There is also the option that the survivor might make your gift into a donation to the organization that fights whatever killed the decedent.
posted by Cranberry at 12:19 AM on May 19, 2020 [1 favorite]

What about sending a gift card? fancy grocery store, food delivery service, or amazon can all be used generally enough that they are just as useful as money, but feel a little more gift-y, especially if you send it with a note like "treat yourself to something nice on me"
posted by 5_13_23_42_69_666 at 12:54 AM on May 19, 2020 [1 favorite]

When my father passed away, my mother received over $2,000 in cash and checks sent in condolence cards. So I guess, depending on circumstances, it might be considered appropriate.

It was actually very helpful. Since my father passed away quite suddenly, we had limited access to get funds for my mom until we figured out passwords and organized his finances. That money helped cover those first few days of paying everything out in cash.
posted by IndigoOnTheGo at 4:33 AM on May 19, 2020 [4 favorites]

In lieu of a casserole, I’ve sent an e-gift-card for food delivery for the family. I remember when my father-in-law died, it was really hard to remember to acquire food and eat. A faraway family member sent us delivery one evening, and it was such a huge relief. So I’ve done the same for others in turn.

You can send a gift card through one of the third-party delivery services like GrubHub, or if you know some restaurants they like, call direct and ask to buy a gift card for a friend.
posted by snowmentality at 4:50 AM on May 19, 2020

Seconding food delivery or restaurant/grocery gift card... not having to worry about cooking, etc for a little while helps, and if you have a gift card, you're not concerned about spending the money to do so.

We have done this many times.

The donation to a college fund is also a nice idea.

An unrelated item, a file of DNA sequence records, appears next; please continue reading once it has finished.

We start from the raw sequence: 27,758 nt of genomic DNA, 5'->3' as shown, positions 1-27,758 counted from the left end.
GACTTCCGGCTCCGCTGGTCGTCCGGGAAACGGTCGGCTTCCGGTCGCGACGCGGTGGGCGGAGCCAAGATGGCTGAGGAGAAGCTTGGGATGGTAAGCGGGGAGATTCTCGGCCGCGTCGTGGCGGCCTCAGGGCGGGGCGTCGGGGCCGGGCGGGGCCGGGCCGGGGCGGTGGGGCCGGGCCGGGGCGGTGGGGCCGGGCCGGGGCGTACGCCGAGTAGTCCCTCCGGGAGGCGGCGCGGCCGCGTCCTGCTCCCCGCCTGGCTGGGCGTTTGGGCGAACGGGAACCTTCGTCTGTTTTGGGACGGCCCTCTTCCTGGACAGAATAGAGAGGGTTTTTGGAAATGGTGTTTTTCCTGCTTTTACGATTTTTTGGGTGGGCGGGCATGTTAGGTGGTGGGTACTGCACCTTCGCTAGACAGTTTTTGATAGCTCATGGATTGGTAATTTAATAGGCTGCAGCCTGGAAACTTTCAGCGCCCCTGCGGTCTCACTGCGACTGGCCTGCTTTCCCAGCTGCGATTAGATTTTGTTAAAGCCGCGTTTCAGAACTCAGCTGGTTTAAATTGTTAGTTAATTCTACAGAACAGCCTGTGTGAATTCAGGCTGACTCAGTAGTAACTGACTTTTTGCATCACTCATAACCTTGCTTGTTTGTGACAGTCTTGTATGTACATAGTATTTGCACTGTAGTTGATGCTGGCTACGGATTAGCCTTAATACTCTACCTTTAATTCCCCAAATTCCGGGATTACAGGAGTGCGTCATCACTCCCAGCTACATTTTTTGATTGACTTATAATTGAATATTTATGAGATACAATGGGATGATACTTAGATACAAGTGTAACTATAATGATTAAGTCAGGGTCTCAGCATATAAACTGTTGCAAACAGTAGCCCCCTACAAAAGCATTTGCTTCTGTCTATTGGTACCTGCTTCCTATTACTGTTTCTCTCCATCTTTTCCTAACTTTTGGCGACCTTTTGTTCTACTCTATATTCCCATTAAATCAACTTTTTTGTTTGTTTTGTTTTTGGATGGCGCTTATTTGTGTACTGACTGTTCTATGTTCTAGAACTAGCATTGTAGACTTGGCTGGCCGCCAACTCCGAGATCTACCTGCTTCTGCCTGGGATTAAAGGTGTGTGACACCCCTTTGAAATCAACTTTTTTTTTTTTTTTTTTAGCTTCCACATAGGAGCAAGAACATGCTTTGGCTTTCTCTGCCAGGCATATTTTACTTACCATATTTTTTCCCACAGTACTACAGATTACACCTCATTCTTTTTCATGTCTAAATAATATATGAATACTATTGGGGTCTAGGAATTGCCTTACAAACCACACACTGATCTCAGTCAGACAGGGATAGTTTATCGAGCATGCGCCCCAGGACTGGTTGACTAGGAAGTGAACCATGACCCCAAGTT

posted by rich at 6:26 AM on May 19, 2020

There are definitely cultural differences around this. It would never have occurred to my mother to send money with a condolence card, but my partner (who had lost both of his parents the year before we started dating, so had a lot of experience with receiving cards) found it absolutely unremarkable. I think his way is better.

In any time of difficulty, a little extra money is helpful for most people. Even if there are not, say, funeral or travel expenses, people who generally cook at home might find themselves wanting to buy convenience foods, indulgences, or takeout, for instance. I'd go hard in the direction of cash or a check—you don't know how she would want or need to use the money, and gift cards for specific places are very limiting and also essentially add a to-do to her list: use this card before it expires.
posted by Orlop at 7:52 AM on May 19, 2020 [2 favorites]

Search the name + obituary, if there's an obit or funeral home, and if they have chosen a memorial fund, it will say. You could just send the money, cash, or check made to friend, saying, I wasn't sure if you had chosen a Memorial Fund; please use this to cover expenses, flowers, or as a donation to the Memorial of your choice. along with the rest of your condolences. it's very kind of you.
posted by theora55 at 9:47 AM on May 19, 2020

I think it's traditional to donate to whatever charity/organization is mentioned in the obituary or send flowers to the funeral home. If you're nearby, bring over a casserole or banana bread or whatever. Putting cash in a sympathy card seems gauche to me? But a gift certificate for food delivery in lieu of stopping by with a casserole seems nice.
posted by Green Eyed Monster at 7:21 PM on May 22, 2020